GTA saw growth of U.S. and international visitors in 2013

TORONTO—The Greater Toronto Hotel Association’s (GTHA) 2013 annual general meeting outlined the sector’s successes in 2013 and some of the challenges that lie ahead.

Terry Mundel addressing the meeting.

Terry Mundel addressing the meeting.

style=”float: none; margin: 0px;” src=””>

TORONTO—The Greater Toronto Hotel Association’s (GTHA) 2013 annual general meeting, held June 11 at the InterContinental Toronto Yorkville, outlined the sector’s successes in 2013 and some of the challenges that lie ahead.

The 2014/2015 board of directors new executive committee include chair David Kelley, SoHo Metropolitan Hotel and Residences; vice-chair Mark Ive, Renaissance Toronto Hotel Downtown; secretary treasurer Andy Loges, Hilton Toronto; past chair Robert Housez, Delta Meadowvale Hotel & Conference Centre; executive member Bonnie Strome, Park Hyatt Toronto; and president and chief executive officer Terry Mundell.

Outgoing chair Robert Housez reported that in 2013, in the GTA, the accommodation sector sold over 9.2 million room nights and the destination welcomed more than 13 million overnight visitors, led by the growth of international visitors. The U.S. market grew for a third straight year, “a good sign for our business,” said Housez.

He noted that the GTHA continues to advocate on behalf of its members on such issues as the proposed casino development and expansion of the Metro Toronto Convention Centre; gratuities legislation; menu labelling; property taxes; Workplace Safety & Insurance Board issues; and beverage alcohol rules and regulations.

Of particular interest, said Housez, is an effort led by the GTHA’s partners at the Tourism Industry Association of Canada and the Hotel Association of Canada to persuade the federal government to re-invest, through the Canadian Tourism Commission, dollars into the U.S. market.

“This is an ongoing effort leading up to the federal budget that we hope will drive a multi-year program to sell our destinations into the United States,” said Housez.

Also addressing the meeting was incoming GTHA chair David Kelley, who reported on a number of challenges facing the association.

Prime among those challenges, said Kelley, is the issue of long-term sustainable funding, key to the GTHA’s ongoing marketing efforts.

Kelley also referenced Connecting America, the industry sponsored proposal for a three-year, $210 million co-ordinated tourism marketing initiative led by the Canadian Tourism Council and funded half by the federal government, with provincial, local and private-sector interests making up the balance.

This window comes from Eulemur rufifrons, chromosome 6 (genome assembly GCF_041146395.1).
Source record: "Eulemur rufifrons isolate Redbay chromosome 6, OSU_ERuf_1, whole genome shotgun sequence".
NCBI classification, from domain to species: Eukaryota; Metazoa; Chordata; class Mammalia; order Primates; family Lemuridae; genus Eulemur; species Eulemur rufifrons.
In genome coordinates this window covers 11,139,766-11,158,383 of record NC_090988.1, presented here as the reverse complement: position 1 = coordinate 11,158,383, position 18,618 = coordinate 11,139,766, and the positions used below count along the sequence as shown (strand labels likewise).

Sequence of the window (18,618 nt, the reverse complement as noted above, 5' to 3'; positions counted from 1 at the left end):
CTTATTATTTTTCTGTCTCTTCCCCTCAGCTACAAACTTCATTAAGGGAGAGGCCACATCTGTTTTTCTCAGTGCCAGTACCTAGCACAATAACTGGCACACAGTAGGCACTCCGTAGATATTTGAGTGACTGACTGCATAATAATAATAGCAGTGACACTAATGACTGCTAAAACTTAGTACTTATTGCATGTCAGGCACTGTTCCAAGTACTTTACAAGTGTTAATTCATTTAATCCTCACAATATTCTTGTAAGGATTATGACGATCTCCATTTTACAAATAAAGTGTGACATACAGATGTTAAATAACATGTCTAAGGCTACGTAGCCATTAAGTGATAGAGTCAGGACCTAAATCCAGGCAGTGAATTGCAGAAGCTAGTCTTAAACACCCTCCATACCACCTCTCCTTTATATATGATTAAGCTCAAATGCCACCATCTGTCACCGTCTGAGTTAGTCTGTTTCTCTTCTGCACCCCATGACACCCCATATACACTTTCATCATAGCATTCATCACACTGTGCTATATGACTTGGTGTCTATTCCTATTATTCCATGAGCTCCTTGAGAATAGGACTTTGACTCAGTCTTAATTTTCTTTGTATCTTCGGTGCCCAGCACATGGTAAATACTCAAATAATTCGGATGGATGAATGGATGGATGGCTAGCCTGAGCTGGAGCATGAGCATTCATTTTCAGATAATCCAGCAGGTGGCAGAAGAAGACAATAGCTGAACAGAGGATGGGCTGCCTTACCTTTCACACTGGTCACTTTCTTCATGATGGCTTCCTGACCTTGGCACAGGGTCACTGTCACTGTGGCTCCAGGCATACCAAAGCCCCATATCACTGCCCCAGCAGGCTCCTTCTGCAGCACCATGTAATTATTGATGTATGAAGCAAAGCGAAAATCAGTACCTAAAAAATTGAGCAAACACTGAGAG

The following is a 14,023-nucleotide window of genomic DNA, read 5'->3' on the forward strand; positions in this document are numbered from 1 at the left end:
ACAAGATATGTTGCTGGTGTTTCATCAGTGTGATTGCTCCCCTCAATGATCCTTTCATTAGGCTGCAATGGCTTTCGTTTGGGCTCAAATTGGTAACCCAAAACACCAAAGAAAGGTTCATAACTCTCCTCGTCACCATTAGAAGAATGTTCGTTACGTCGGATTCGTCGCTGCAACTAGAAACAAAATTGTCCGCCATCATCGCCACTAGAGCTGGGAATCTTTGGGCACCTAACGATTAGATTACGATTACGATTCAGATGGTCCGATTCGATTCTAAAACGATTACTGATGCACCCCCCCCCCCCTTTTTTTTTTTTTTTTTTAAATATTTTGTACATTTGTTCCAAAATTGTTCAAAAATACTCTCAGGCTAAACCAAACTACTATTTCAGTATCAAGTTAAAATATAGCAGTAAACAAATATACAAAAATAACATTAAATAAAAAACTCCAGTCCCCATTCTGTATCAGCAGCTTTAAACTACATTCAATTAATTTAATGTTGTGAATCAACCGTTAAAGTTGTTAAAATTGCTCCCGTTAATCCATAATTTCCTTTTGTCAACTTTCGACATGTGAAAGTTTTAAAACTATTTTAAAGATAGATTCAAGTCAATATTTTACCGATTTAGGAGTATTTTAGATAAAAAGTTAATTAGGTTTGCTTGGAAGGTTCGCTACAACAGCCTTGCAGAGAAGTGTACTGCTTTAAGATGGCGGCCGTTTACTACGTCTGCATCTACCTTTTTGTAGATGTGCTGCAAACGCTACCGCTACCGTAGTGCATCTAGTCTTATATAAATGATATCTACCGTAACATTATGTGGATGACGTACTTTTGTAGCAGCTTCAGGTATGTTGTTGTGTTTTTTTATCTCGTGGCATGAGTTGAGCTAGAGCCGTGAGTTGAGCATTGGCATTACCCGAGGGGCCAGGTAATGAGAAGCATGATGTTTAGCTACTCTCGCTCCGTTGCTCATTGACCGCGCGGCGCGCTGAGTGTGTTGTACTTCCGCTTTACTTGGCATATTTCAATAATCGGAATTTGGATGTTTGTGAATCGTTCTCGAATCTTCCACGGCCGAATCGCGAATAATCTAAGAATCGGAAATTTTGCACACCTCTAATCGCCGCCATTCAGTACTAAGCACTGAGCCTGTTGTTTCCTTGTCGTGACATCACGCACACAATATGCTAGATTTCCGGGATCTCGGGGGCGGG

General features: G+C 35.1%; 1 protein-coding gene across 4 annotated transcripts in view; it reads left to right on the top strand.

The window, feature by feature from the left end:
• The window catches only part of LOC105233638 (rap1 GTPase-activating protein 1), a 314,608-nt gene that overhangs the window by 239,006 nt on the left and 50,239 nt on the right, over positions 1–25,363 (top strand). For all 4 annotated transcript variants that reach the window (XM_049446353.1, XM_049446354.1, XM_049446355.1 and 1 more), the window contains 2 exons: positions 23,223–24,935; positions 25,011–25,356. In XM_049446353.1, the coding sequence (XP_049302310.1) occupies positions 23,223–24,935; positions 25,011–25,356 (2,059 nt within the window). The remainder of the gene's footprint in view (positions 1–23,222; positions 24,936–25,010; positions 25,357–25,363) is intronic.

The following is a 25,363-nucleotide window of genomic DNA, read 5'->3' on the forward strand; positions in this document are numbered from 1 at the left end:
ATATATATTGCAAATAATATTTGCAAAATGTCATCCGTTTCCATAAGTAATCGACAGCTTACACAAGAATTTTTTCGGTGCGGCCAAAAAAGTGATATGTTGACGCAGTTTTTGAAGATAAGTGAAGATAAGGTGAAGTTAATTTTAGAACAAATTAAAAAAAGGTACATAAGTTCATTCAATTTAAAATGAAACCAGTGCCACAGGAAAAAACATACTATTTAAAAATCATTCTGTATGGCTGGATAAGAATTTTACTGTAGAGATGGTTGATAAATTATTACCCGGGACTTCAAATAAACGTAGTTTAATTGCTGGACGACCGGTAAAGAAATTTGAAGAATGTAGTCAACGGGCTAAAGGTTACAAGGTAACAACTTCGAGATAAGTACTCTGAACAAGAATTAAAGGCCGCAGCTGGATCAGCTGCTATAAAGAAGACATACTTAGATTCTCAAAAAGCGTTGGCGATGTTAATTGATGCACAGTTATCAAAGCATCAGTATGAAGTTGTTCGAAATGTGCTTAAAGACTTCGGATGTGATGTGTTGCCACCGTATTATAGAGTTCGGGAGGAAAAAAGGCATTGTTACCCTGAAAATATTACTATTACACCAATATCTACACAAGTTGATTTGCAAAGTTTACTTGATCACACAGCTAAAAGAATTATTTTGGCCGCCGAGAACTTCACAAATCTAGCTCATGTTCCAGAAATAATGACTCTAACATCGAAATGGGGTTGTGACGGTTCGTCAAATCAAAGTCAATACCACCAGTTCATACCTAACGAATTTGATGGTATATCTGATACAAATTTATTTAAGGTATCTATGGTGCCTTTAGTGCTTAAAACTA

Noting that Canada is the only G7 country without a program marketing travel to its domestic destination, he said that Connecting America will “re-energize the U.S. consumer.”

He added that city hotel associations across Canada should to join forces to lobby on behalf of Connect America.

Kelley said the rail link between Toronto Pearson International Airport and the downtown Union Station hub, expected to be completed next year, must feature in any future Greater Toronto Area tourism marketing plans.
Kelley touched on the Pan Am and Parapan Am Games, which Toronto will host July 10 to 26 and Aug. 7 to 15, 2015, respectively and said local hotels must work to ensure they are ready to handle the influx of visitors.

The AGM also highlighted the GTHA’s activities during the past year.

Those activities included the Spirit Awards Luncheon, held May 2, honouring exceptional ambassadors in the region’s hotel industry and recognizing 193 nominees and 20 award winners.

Other GTHA activities of note during the past year included the GTHA Speakers Series, which presented Tim Leiweke, president and CEO of Maple Leaf Sports Entertainment, who discussed the topic, ‘growing the Greater Toronto Area as a world-class sports and entertainment destination.’
In addition, the GTHA hosted a joint meeting with the TO 2015 Pan Am and Parapan Am Games committee and member hotels, which provided information to hotels on what to expect next summer when athletes and visitors arrive in the city.